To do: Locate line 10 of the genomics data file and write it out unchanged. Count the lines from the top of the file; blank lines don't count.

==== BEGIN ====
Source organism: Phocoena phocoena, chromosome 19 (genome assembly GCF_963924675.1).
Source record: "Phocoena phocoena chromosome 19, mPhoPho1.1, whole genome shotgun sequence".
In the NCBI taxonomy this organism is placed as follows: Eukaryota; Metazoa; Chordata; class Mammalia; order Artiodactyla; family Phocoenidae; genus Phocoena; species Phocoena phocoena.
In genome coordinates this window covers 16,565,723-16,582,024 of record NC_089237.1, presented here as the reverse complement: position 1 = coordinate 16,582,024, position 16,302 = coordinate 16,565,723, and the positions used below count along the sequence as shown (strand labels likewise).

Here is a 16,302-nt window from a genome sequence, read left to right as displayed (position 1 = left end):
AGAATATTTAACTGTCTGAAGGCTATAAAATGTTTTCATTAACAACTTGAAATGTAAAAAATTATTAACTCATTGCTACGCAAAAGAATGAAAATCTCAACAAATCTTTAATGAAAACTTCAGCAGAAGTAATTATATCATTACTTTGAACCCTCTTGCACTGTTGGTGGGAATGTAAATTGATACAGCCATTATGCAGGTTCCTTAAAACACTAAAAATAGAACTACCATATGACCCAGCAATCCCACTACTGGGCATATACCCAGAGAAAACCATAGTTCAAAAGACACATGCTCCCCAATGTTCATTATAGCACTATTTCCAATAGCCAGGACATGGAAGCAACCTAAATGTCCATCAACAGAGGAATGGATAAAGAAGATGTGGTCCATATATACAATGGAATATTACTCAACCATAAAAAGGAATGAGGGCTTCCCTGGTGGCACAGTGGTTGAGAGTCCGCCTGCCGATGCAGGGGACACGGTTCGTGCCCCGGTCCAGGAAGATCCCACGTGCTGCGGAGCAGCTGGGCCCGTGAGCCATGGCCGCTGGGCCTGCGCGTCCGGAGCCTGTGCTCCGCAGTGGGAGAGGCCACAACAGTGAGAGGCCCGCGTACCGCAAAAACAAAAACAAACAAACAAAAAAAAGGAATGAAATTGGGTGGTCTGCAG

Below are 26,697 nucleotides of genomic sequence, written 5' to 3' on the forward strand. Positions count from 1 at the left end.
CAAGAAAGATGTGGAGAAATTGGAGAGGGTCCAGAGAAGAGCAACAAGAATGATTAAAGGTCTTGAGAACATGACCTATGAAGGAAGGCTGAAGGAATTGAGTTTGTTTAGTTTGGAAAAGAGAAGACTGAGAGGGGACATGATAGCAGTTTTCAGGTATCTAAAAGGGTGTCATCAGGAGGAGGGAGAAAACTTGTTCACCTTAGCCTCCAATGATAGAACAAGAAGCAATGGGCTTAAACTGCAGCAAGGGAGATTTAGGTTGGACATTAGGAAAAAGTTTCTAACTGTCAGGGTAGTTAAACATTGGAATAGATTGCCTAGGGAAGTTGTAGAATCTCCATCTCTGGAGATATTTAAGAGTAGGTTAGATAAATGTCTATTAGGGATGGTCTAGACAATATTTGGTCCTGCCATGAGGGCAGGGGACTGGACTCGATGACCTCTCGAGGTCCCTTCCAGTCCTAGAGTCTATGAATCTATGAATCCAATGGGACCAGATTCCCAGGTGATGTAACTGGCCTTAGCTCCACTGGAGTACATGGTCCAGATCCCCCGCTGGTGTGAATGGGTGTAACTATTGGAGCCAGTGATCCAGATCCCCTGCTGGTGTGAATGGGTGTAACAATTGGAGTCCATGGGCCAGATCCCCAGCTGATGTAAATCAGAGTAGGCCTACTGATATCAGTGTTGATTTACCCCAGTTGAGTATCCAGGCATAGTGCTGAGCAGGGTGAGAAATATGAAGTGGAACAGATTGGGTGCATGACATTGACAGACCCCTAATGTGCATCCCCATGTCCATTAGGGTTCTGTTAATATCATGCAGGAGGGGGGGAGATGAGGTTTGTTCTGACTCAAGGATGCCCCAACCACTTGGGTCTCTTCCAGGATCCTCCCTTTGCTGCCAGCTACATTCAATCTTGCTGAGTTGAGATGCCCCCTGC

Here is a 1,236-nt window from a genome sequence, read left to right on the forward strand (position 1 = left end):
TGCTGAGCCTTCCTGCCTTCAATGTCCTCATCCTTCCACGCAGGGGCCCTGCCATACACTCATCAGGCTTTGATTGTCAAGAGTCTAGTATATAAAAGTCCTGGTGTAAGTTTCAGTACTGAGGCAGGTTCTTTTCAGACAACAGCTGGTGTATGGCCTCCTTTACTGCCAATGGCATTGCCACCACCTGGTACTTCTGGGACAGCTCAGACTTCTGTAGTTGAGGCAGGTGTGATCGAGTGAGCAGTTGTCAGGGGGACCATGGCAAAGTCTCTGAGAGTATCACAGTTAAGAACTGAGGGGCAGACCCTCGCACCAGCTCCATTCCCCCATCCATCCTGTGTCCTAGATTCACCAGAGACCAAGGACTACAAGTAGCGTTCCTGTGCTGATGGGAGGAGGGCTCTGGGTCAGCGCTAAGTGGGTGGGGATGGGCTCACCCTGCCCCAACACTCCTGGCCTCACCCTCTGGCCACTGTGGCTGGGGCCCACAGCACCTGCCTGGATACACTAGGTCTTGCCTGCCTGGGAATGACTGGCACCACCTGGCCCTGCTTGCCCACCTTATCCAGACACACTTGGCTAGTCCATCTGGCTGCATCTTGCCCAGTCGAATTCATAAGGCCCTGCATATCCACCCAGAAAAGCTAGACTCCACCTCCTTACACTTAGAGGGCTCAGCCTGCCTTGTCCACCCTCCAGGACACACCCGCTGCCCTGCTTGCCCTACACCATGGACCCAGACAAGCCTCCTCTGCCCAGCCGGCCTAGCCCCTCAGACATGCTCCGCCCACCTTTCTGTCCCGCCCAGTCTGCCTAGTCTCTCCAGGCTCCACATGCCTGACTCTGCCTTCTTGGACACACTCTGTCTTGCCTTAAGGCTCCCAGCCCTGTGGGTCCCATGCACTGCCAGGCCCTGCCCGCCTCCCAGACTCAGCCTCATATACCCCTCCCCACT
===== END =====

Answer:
TGCTGAGCCTTCCTGCCTTCAATGTCCTCATCCTTCCACGCAGGGGCCCTGCCATACACTCATCAGGCTTTGATTGTCAAGAGTCTAGTATATAAAAGTCCTGGTGTAAGTTTCAGTACTGAGGCAGGTTCTTTTCAGACAACAGCTGGTGTATGGCCTCCTTTACTGCCAATGGCATTGCCACCACCTGGTACTTCTGGGACAGCTCAGACTTCTGTAGTTGAGGCAGGTGTGATCGAGTGAGCAGTTGTCAGGGGGACCATGGCAAAGTCTCTGAGAGTATCACAGTTAAGAACTGAGGGGCAGACCCTCGCACCAGCTCCATTCCCCCATCCATCCTGTGTCCTAGATTCACCAGAGACCAAGGACTACAAGTAGCGTTCCTGTGCTGATGGGAGGAGGGCTCTGGGTCAGCGCTAAGTGGGTGGGGATGGGCTCACCCTGCCCCAACACTCCTGGCCTCACCCTCTGGCCACTGTGGCTGGGGCCCACAGCACCTGCCTGGATACACTAGGTCTTGCCTGCCTGGGAATGACTGGCACCACCTGGCCCTGCTTGCCCACCTTATCCAGACACACTTGGCTAGTCCATCTGGCTGCATCTTGCCCAGTCGAATTCATAAGGCCCTGCATATCCACCCAGAAAAGCTAGACTCCACCTCCTTACACTTAGAGGGCTCAGCCTGCCTTGTCCACCCTCCAGGACACACCCGCTGCCCTGCTTGCCCTACACCATGGACCCAGACAAGCCTCCTCTGCCCAGCCGGCCTAGCCCCTCAGACATGCTCCGCCCACCTTTCTGTCCCGCCCAGTCTGCCTAGTCTCTCCAGGCTCCACATGCCTGACTCTGCCTTCTTGGACACACTCTGTCTTGCCTTAAGGCTCCCAGCCCTGTGGGTCCCATGCACTGCCAGGCCCTGCCCGCCTCCCAGACTCAGCCTCATATACCCCTCCCCACT